Drug Charges in New York

Watch the following educational legal video by New York Criminal Defense Attorney Robert Aiello as he explains drug charges in New York State.

We’re currently facing a drug epidemic, and law enforcement is dedicating more and more resources to the fight at both the state and federal levels. At the state level, they go out and arrest low-level sellers – and they also arrest the people who are buying. Sometimes, the two go hand in hand because, if someone’s got a drug problem, chances are they’re supporting their own drug habit by selling. Whether you’re a user of cocaine or pills, or even marijuana – which has been decriminalized but can still get you charged with a crime – if you’re using drugs, chances are you’re probably selling too, and using the profit you’re making to support your habit. For example, you may know a guy who’s dealing the stuff, and you make a deal with him. He gives you a certain amount to sell, and you keep something for yourself.

Crimes that involve the selling of drugs are considered a lot more serious than those of simply using those same drugs. That’s why people who are drug addicts are often arrested for selling drugs. That’s how they support their habits. As a result, they face much more serious charges than they would for the mere possession of drugs. For example, if you sell a small quantity of cocaine, you’ll be charged with criminal sale of a controlled substance in the third degree – a Class B felony that carries a maximum penalty of 8-1/3 to 25 years. That is a very long time.

On the flip side, if you are caught with a small quantity of cocaine in your possession, that’s considered an A misdemeanor. That’s a misdemeanor offense, as opposed to a felony, and the most jail time you’d face for such an A misdemeanor is a year because of the big disparity between selling and possessing. Unfortunately, very often, people who are using are also selling and that’s where the law can be very unfair. One thing attorneys must do when representing someone who has been arrested for selling and/or possessing drugs is establish whether that person has a drug problem and is selling to support his own habit or if he’s someone in the business of selling drugs strictly to make money. It’s an important distinction that will guide the attorney’s handling of the case.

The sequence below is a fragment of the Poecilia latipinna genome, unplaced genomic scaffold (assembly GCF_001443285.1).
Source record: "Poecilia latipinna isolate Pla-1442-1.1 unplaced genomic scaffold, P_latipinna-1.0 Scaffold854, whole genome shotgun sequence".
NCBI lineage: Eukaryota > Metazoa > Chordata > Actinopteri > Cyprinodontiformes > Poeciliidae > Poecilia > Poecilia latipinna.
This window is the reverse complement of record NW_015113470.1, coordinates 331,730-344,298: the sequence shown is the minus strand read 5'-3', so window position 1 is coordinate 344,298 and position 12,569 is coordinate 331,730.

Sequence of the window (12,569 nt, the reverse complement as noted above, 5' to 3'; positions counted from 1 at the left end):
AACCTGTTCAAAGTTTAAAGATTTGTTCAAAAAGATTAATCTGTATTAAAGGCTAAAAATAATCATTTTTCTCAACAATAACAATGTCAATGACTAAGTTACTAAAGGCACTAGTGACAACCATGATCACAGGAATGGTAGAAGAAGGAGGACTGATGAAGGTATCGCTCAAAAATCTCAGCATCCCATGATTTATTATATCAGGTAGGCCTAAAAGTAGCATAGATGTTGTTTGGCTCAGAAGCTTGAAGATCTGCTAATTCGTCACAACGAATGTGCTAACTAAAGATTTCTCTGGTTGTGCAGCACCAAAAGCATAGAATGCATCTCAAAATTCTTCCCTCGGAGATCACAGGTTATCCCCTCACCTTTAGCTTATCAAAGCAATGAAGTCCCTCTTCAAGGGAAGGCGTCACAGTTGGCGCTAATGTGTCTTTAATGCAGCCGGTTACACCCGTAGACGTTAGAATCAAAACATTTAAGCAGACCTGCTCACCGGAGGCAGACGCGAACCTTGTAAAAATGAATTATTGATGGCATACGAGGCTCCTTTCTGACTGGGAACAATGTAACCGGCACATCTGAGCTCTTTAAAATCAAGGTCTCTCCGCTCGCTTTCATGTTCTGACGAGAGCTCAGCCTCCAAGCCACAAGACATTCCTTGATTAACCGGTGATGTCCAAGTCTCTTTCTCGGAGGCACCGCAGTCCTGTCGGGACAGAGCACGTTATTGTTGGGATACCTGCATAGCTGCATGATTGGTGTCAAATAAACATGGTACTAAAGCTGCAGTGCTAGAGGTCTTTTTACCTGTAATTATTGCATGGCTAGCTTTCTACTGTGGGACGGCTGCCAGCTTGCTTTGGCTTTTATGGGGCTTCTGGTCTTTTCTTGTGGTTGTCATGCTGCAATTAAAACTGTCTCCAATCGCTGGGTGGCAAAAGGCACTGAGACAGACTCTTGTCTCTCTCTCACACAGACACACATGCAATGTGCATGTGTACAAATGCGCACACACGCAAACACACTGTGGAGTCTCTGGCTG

Many of the cases I see now – and this scenario is just rampant across Long Island and in the city – involve young people who are getting involved with pills and quaaludes. It may start out when a person has some pain. Maybe they underwent a surgery followed by the doctor’s prescribing pain killers. The next thing you know, months and months have passed and it’s time for the patient to go off the medication, but he doesn’t want to stop taking them because it feels good not to be in pain. That’s how people become addicted. Then the doctor stops writing prescriptions because the number of prescriptions he writes is monitored and he can get in trouble – or even be arrested – if he’s found to be writing prescriptions for patients who don’t have a legitimate need for the prescription. A lot more attention is now being focused on this area. At that point, the patient seeks out a substitute source of pain killers because he can no longer get them from the doctor.

At that point, people may find themselves on the street looking for a substitute drug, and they find a new drug of choice – whether it’s Roxy or one of the other drugs currently being offered – and, all of a sudden, they’re involved in this cycle. They soon become addicted to the new drug because it’s very easy to become addicted. Addiction is a terrible disease; however, unfortunately, we don’t always treat drug addiction as a disease. Rather, the system criminalizes it. We arrest people and tell them, “You violated the law, and we want to put you in jail.”